Al Miller presses paint placed on metal surfaces and in the process creates branching fractals. His human force creates patterns that replicate a fundamental force of nature—the recurring patterns of self-similarity that shape complex structures that might not at first seem geometric or mathematical, but in fact are—such as tree branches or the shape of a coastline. In Al Miller’s landscape paintings, his fractal shapes function like mandalas or Rorschach ink blots, inviting meditation, projection, and interpretation. Several works evoke landscapes, but like landscape paintings in several cultures, including Chinese art, the landscape is a springboard for philosophical, spiritual, scholarly, and other abstract realms. In some works, Al Miller’s increases the allusions of the metal surfaces by creasing them, or cutting through them, layering mechanical processes atop organic. The play of light on the metal is constantly in flux, also implying and integrating time, change, and cosmic forces.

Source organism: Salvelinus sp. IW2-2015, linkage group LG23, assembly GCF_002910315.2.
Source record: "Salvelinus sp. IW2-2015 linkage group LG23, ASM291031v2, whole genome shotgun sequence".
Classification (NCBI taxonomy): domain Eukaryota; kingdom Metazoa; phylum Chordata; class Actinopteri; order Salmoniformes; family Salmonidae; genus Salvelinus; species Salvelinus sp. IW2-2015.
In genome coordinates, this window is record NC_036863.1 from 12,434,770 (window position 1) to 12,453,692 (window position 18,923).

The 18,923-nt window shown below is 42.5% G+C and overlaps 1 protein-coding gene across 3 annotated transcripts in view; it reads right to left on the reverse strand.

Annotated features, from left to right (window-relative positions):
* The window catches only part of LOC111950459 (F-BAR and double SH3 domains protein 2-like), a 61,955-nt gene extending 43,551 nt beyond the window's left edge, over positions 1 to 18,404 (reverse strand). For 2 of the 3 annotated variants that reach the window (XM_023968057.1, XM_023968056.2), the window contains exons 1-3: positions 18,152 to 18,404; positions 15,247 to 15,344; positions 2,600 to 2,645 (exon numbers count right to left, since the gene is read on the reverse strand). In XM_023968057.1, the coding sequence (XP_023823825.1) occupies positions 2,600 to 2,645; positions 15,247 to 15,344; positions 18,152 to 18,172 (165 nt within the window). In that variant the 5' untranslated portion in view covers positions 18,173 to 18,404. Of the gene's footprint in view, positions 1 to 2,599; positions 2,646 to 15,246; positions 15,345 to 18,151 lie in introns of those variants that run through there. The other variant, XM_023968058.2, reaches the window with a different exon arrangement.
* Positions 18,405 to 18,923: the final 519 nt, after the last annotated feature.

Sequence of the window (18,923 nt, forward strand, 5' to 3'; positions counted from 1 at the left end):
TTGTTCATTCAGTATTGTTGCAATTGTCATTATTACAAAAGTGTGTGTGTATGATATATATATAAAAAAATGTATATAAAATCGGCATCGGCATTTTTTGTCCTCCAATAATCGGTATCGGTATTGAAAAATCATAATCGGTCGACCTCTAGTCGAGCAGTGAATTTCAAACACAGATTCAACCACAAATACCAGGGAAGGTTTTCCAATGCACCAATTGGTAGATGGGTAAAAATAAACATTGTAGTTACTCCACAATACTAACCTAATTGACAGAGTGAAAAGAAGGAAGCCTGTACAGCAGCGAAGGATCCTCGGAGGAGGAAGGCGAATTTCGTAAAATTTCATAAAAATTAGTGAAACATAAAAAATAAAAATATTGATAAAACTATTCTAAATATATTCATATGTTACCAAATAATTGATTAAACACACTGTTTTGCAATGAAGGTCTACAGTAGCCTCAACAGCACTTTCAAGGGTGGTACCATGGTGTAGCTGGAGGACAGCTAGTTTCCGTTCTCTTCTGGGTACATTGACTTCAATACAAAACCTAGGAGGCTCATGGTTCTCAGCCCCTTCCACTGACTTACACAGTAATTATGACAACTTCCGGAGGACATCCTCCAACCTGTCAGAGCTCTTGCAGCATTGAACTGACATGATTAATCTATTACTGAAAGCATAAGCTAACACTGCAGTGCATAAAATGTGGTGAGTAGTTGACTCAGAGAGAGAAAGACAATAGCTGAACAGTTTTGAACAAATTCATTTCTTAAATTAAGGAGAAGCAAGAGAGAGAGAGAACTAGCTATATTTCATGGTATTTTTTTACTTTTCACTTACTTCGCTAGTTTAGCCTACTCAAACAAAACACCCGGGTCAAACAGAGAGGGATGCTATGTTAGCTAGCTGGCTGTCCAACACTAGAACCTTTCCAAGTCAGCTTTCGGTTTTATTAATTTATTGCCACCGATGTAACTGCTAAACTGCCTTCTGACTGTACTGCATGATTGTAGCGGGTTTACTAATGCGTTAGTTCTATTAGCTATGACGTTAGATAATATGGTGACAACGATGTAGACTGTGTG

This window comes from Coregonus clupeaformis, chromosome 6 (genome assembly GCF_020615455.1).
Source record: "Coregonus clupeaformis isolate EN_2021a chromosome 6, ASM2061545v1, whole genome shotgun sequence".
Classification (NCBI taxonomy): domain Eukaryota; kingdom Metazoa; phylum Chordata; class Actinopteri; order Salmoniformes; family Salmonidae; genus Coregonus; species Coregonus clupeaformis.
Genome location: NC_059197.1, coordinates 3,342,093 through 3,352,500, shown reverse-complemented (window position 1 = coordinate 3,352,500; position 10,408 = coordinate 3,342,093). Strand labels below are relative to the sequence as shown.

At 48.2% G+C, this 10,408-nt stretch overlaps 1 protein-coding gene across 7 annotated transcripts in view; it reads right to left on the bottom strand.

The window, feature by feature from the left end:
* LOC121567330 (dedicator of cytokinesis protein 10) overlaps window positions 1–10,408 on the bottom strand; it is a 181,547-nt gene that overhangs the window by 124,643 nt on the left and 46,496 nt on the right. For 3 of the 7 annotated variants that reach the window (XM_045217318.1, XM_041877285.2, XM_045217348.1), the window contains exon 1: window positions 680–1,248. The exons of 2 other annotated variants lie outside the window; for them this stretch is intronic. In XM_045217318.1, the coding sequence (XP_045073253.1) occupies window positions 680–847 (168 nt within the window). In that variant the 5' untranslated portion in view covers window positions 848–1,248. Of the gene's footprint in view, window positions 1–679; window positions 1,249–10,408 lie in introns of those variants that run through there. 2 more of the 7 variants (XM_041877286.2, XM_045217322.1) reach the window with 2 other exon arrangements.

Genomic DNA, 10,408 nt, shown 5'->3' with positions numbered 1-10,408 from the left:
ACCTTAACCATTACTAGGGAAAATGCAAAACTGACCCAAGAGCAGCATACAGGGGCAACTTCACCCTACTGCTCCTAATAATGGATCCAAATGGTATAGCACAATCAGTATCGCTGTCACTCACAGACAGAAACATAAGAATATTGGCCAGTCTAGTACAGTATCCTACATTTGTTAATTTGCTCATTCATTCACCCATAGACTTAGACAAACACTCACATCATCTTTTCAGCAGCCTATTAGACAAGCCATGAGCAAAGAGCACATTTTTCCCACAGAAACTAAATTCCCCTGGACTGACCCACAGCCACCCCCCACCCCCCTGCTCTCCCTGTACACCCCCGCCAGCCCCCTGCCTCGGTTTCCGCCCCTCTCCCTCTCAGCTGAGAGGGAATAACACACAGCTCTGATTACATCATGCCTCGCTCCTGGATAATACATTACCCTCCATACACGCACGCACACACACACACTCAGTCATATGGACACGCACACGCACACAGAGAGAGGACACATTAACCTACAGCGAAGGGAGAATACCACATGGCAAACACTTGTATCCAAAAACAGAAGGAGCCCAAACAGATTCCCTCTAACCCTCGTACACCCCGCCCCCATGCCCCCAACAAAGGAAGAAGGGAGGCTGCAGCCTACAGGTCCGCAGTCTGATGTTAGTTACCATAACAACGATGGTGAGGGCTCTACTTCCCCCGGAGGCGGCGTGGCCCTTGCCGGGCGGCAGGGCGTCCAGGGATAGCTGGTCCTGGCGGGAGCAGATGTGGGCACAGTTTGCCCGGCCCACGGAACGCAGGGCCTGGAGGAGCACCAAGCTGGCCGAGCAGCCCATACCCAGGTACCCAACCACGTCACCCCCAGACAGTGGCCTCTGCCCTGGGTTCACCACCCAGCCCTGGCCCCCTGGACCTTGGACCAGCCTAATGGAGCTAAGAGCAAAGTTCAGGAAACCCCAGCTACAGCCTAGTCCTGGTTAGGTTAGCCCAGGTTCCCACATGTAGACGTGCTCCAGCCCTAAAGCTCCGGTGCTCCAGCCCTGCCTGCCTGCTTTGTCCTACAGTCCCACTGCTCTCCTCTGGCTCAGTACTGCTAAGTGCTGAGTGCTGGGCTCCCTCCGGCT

“Taking a break from digital tools and using the hand from start to finish, I am now making fractal structures with paint. They echo the fractal branching found everywhere in nature, in the arrangement of tree branches, in the structure of our retinas, in dried riverbeds on Earth and Mars. These paintings are done on metal surfaces. The play of light and dark on the reflective surfaces mirrors ambient or external light, and as the viewer moves, this play of light becomes kinetic and interactive. I discovered that African societies have been using fractals for centuries in design, textile, sculpture, architecture, hairstyles, and more. For me, my fractal landscapes offer a new way of seeing art and beyond. They may hold the key for the reconstruction of society as demonstrated in the African example, which is conscious of past, present, and future simultaneously. Fascinated by Africans’ inherent use and understanding of fractals as part of their egalitarian, communal structures, and considering fractals as self-organizing algorithms, has peaked my interest in social and cultural re-organization, and has shed some new light on a generally dim, apocalyptic world view.”